A good medic takes pride in being able to make do with less. Emergency medicine almost never happens in a place when you have every resource at your disposal.
Unless you’re shot in a hospital, odds are good you’ll be severely limited in the type of gear you need to save a life.
Bleeding control is of course the most time sensitive issue for any trauma. Bleeding must be stopped at the earliest opportunity or the casualty may not recover from serious wounds.
Fortunately, bad extremity bleeds are relatively simple to control with the right tools. Tourniquets (TQ) enjoy a good track record for saving lives because they are quick and easy to apply and anyone can learn how to do it effectively in a short time.
But if you don’t have the right tools for the job, survival rates start to drop significantly. Since tourniquets appear to be very simple devices, sometimes it’s assumed you can just quickly make one on the spot and save the day.
But since this is Real Life, things don’t always work like it seems they should.
Your first choice should NOT be to make an improvised Tourniquet.
We’ve been listening to requests to come out with a bigger, more robust kit capable of handling everyday medical annoyances like headaches and minor lacerations.
Trauma gear is vitally important of course, but fortunately not used on a day-to-day basis. More often, minor problems can take the wind out of your sails and make even small tasks a huge chore. Having a few basic items on hand to treat things like allergies, nausea, and small burns can quickly make you a hero with your friends and family.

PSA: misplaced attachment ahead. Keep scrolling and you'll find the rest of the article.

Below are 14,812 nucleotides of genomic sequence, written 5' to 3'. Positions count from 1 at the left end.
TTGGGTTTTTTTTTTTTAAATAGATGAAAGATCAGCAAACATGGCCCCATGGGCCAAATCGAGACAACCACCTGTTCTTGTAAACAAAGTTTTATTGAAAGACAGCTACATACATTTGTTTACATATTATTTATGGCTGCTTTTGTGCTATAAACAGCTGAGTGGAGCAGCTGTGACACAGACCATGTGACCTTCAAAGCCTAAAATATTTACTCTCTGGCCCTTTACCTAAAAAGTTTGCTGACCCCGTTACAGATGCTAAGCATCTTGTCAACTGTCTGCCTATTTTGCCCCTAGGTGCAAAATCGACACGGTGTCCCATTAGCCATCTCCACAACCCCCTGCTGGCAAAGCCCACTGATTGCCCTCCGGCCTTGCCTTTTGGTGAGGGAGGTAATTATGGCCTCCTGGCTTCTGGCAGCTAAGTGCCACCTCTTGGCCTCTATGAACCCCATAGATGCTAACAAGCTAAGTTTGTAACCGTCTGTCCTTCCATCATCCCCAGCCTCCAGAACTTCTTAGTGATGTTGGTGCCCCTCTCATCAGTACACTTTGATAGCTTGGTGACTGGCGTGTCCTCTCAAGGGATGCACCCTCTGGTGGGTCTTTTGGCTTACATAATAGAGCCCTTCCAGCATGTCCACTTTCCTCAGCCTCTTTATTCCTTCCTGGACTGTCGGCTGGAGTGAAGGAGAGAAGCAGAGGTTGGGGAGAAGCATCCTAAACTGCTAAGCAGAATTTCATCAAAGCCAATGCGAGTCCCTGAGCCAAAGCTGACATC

Knowing how to use the equipment you have available is a key detail for saving lives. If you don’t understand how your gear works and what it’s doing when you deploy it, the effectiveness can be drastically reduced.
This is especially true for tourniquets. It’s not enough to simply buy lifesaving equipment, then never learn how to use it right. I have seen many occasions where a person had a quality TQ like the CAT but didn’t use it correctly.
There is a myth about tourniquets that it should be loosened every so often to allow some blood to flow back into the limb. This, supposedly, is so the limb is getting oxygenated blood to the limb and it will therefore not need to be amputated.
In Part 1 of Handling Emergencies Like a Pro, we talked about how to make a quick plan on the way to the casualty. Professionals do this all the time and it’s a great way to get past a lot of the indecision. But, to come up with a workable plan, you need to be trained.
Any high-level professional will tell you they are constantly training. Developing and maintaining skills takes a big stress load off your shoulders by allowing you to focus on the bigger, more dynamic picture. Since you have applied a Tourniquet (TQ)so many times in training, you aren’t thinking about each and every step when you do. Instead you’re thinking ahead about the next problem.
The Yellowstone and Sweetwater trauma kits, our flagship products, hit the market to wide acclaim and remain very popular with our customers.